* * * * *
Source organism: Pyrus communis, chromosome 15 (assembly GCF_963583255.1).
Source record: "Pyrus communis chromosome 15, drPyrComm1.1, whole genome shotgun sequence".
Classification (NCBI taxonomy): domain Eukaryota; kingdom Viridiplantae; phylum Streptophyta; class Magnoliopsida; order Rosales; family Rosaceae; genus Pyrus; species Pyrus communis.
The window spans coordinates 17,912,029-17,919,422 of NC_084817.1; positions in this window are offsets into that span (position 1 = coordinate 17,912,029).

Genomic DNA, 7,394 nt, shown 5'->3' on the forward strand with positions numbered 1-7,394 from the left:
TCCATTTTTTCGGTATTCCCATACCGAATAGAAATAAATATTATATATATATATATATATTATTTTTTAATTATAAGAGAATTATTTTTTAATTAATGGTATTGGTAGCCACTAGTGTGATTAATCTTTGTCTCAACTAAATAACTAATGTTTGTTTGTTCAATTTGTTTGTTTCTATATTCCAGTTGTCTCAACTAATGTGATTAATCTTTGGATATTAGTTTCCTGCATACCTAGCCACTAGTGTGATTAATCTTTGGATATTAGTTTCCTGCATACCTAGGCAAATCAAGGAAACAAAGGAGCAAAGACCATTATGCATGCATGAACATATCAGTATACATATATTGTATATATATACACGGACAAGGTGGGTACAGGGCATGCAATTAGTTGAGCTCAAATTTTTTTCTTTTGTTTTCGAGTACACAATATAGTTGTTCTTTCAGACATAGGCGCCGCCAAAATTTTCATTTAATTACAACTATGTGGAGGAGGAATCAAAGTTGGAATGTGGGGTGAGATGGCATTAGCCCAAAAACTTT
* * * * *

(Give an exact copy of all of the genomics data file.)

Source organism: Pyrus communis, chromosome 15 (assembly GCF_963583255.1).
Source record: "Pyrus communis chromosome 15, drPyrComm1.1, whole genome shotgun sequence".
Classification (NCBI taxonomy): domain Eukaryota; kingdom Viridiplantae; phylum Streptophyta; class Magnoliopsida; order Rosales; family Rosaceae; genus Pyrus; species Pyrus communis.
The window spans coordinates 17,912,029-17,919,422 of NC_084817.1; positions in this window are offsets into that span (position 1 = coordinate 17,912,029).

Genomic DNA, 7,394 nt, shown 5'->3' on the forward strand with positions numbered 1-7,394 from the left:
TCCATTTTTTCGGTATTCCCATACCGAATAGAAATAAATATTATATATATATATATATATTATTTTTTAATTATAAGAGAATTATTTTTTAATTAATGGTATTGGTAGCCACTAGTGTGATTAATCTTTGTCTCAACTAAATAACTAATGTTTGTTTGTTCAATTTGTTTGTTTCTATATTCCAGTTGTCTCAACTAATGTGATTAATCTTTGGATATTAGTTTCCTGCATACCTAGCCACTAGTGTGATTAATCTTTGGATATTAGTTTCCTGCATACCTAGGCAAATCAAGGAAACAAAGGAGCAAAGACCATTATGCATGCATGAACATATCAGTATACATATATTGTATATATATACACGGACAAGGTGGGTACAGGGCATGCAATTAGTTGAGCTCAAATTTTTTTCTTTTGTTTTCGAGTACACAATATAGTTGTTCTTTCAGACATAGGCGCCGCCAAAATTTTCATTTAATTACAACTATGTGGAGGAGGAATCAAAGTTGGAATGTGGGGTGAGATGGCATTAGCCCAAAAACTTT